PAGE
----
Qi, also commonly spelled ch'i (in Wade-Giles romanization) or ki (in romanized Japanese), is a fundamental concept of traditional Chinese culture. Qi is believed to be part of everything that exists, as in “life force” or “spiritual energy,” It is most often translated as “energy flow,” or literally as “air” or “breath” (for example, a term meaning “weather” is tiānqì, or the “breath of heaven”). It is pronounced something like "chee" in Mandarin Chinese but the tongue position is different.
The etymological meaning of the qi ideogram in its traditional form 氣 is “steam (气) rising from rice (米) as it cooks.”
References to qi, and similar philosophical concepts, as the life-process of “flow” in metaphysical energy that sustains living beings are found in many belief systems, especially in Asia. Philosophical conceptions of qi date from the earliest recorded times in Chinese thinking. One of the important early figures in Chinese mythology is Huang Di (the Yellow Emperor). He is often considered a culture hero who collected and formalized much of what subsequently became known as traditional Chinese medicine.
Although the concept of qi has been very important within many Chinese philosophies, their descriptions of qi have been varied and conflicting. One significant difference has been the question of whether qi exists as a force separate from matter, if qi arises from matter, or if matter arises from qi. Some Buddhists and Taoists have tended toward the third belief, with some Buddhists in particular believing that matter is an illusion.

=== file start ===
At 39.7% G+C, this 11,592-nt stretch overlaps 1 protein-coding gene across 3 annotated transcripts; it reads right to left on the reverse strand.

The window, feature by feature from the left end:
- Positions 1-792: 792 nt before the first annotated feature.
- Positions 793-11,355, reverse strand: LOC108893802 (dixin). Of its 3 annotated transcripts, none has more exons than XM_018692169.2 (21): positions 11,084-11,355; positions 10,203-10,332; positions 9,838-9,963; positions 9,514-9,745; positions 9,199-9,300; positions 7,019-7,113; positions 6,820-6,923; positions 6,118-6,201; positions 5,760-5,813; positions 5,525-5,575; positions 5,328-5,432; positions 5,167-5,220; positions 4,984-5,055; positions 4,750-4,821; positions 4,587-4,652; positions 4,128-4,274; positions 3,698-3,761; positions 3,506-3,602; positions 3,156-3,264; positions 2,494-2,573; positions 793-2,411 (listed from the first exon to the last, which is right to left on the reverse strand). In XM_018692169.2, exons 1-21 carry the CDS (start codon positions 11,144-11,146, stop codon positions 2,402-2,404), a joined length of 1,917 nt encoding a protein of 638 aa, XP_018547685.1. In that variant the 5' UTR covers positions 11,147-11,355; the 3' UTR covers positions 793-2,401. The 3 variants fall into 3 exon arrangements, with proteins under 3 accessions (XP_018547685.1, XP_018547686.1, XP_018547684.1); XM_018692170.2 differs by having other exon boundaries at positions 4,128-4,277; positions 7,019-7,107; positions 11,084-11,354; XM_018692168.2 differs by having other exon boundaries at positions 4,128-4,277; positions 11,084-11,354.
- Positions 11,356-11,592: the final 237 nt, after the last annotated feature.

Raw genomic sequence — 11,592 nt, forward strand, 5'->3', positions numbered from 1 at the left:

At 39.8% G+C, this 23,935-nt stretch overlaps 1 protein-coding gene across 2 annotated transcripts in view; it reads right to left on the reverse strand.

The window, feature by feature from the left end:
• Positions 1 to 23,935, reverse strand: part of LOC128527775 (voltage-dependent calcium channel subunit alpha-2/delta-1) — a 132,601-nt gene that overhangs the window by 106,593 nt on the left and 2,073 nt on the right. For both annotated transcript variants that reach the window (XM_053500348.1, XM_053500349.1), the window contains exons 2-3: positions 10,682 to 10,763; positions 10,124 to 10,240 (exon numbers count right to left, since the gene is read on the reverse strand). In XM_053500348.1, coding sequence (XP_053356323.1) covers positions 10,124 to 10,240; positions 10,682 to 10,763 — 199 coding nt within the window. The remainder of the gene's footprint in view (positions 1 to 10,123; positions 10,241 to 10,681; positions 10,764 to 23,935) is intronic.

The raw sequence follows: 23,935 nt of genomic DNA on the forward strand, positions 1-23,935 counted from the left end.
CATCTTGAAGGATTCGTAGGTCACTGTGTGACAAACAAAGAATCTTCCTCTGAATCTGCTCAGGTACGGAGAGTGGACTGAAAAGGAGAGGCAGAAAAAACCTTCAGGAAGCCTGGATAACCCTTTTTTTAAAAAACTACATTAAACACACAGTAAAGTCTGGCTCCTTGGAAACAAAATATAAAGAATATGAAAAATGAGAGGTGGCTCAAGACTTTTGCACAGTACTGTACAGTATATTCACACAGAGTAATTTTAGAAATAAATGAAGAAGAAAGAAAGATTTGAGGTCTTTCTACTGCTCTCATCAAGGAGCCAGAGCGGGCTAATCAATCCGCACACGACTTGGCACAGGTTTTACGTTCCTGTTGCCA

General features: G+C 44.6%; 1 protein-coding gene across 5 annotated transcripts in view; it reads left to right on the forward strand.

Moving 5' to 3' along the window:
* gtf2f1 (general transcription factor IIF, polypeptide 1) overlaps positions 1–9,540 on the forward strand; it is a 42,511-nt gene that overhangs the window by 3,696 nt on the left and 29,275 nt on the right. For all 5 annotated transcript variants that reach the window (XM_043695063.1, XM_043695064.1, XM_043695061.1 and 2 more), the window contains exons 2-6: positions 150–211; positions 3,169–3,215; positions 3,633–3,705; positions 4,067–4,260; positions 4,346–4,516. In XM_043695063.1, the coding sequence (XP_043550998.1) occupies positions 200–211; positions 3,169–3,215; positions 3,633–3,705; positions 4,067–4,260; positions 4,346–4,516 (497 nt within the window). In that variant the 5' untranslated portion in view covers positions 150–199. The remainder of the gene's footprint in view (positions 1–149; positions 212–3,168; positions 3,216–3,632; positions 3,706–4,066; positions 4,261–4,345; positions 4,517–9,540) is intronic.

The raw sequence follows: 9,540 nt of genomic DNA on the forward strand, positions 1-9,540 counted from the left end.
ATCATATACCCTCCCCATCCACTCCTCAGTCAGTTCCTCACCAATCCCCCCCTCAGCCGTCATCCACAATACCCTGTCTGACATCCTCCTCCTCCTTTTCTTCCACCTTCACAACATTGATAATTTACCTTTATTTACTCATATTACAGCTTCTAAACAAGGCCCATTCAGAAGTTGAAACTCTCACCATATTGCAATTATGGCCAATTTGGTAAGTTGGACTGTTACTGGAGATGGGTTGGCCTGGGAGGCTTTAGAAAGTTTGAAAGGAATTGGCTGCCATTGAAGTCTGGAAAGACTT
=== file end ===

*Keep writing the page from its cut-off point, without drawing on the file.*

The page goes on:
By contrast, the Neo-Confucians criticized the notion that qi exists separate from matter, and viewed qi as arising from the properties of matter. Most of the theories of qi as a metaphor for the fundamental physical properties of the universe that we are familiar with today were systematized and promulgated in the last thousand years or so by the Neo-Confucians. Knowledge of the theories they espoused was eventually required by subsequent Chinese dynasties to pass their civil service examinations.
Types of Qi:
In traditional Chinese medicine and Chinese culture, yuán qì (元氣) is a description of one form of qi. It is usually described as "innate" or "pre-natal" qi to distinguish it from acquired qi that a person may develop of their lifetime.
Porkert describes the concept as "the metaphorical designation of the inborn constitution, the vital potential that is gradually used up in the course of life. It may be conserved but never replenished."
The term has been used since at least Yuan dynasty times.
This is referred to as upright Qi or pectoral Qi.
This is referred to as defensive Qi.
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